We stopped for a photo op (and a bathroom break....I did mention there were 14 women, right?) on Islamorada at Anne's Beach:
The speed limit is pretty low, and passing is pretty dangerous, so if you have a slowpoke in front of you, as we often did, it can be a long drive from Key Largo to Key West. By the time we got there we were starving, so we headed straight for Jimmy Buffett's Margaritaville. No wasting away; the burgers were enormous and the margaritas even bigger.
We did some wandering around by foot, found a cool jewelry store, but what caught everyone's eye even more than the jewelry was this shirt:
Several of the ladies purchased it. Not me. I looked at the XL and it didn't look large enough for even the likes of Demi Moore, so I passed. But still, gotta love it.
Then we spied a powder blue vintage car, and got Teri to pose in front of it. I really wanted her to do an Angelina, but she wouldn't hike up the skirt far enough. Just as I was getting ready to snap, the owner came out and he was absolutely delighted. We saw him and his car about three more times that day. He loves it and loves to see people's reactions to it. Hey, everyone needs a hobby.
In the late afternoon we decided to buy tickets for a trolley ride around town. Good idea. We had a great driver who had an amusing running commentary and passed by every hot spot. It was a hop on hop off deal, but we didn't do any hopping. We just sat back, relaxed, and enjoyed the ride.
If I remember correctly, this is the bar that is in the oldest building (of all the bars) in Key West:
The driver made a stop for those who wanted to sample some coconut water.
After the trolley ride we decided we'd walk around a bit and meet up on the rooftop of the tallest building in Key West....The Conch Hotel.....all seven stories of it. It's the best place to take in the famous Key West sunset. Unfortunately, the clouds came in, followed by torrential rain, so while we enjoyed the view for a bit, the sunset was not in the cards.
On the way back we stopped for a late dinner at a place called (I think) Lazy Days. Elena had been raving about their lobster roll sandwiches, but they didn't serve them for dinner. I think I once described Elena as tenacious. Well, she spoke to the owner and the waiter, who spoke to the chef, and you guessed it, we got the lobster rolls and they were beyond delicious.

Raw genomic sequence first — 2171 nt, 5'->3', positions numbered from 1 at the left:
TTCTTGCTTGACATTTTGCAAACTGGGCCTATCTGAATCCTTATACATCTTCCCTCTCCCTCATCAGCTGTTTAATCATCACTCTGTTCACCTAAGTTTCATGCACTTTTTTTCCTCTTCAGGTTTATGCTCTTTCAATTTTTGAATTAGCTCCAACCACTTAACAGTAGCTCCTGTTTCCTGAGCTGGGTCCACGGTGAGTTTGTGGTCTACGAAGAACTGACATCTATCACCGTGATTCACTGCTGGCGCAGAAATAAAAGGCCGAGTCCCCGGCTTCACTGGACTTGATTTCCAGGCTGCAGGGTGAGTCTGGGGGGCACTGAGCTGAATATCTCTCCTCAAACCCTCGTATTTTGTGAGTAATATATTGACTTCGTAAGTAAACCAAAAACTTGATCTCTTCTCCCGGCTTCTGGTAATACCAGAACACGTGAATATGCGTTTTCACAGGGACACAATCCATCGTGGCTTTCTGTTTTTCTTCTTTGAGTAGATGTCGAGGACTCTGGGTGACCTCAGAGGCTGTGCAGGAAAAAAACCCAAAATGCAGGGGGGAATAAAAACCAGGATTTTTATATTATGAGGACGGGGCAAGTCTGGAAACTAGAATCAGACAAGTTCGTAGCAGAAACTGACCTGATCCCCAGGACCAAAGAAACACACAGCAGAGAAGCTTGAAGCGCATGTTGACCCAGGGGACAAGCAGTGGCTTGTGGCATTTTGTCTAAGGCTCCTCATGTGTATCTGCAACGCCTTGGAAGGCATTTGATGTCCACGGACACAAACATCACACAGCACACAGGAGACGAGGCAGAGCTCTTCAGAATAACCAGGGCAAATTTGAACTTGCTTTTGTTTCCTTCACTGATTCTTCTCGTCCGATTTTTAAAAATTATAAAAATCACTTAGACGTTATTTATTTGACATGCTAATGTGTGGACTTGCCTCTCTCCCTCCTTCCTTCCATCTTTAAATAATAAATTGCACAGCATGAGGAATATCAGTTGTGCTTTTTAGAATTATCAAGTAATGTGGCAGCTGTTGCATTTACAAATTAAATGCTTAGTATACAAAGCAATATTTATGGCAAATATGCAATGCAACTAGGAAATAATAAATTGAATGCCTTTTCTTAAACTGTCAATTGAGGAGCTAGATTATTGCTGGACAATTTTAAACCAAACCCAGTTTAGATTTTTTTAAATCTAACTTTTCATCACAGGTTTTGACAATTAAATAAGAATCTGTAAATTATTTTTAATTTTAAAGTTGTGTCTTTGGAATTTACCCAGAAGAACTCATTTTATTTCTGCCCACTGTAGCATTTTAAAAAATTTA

This was a 12+ hour day, and we got home exhausted. We'd be needing a good night's sleep. Tomorrow's project with the talented and extremely patient Kathy Files (or is it Kathy Orta? I've seen both names. Someone, help!) would be a very complex feat of paper engineering.
OK, the "Little Chemistry" I referred to in the title is Tim Holtz's online class called Creative Chemistry. It is an extensive overview of all the products he uses, the science behind them, and three techniques each day. Oh, and two videos. Very cool. I highly recommend it, as it is self paced and once you register you'll always have access. The first three techniques are blended spritz and flick, wrinkle free distress, and brushless watercolor. Here are my samples.
The next day we did alcohol ink agate (my favorite so far), archival resist, and reflections stamping.
Always super organized and detail oriented, Tim includes downloadable labels for the backs of the tags with all the directions and supplies used, so at the end of the two week class I'll have a great reference guide to all the techniques.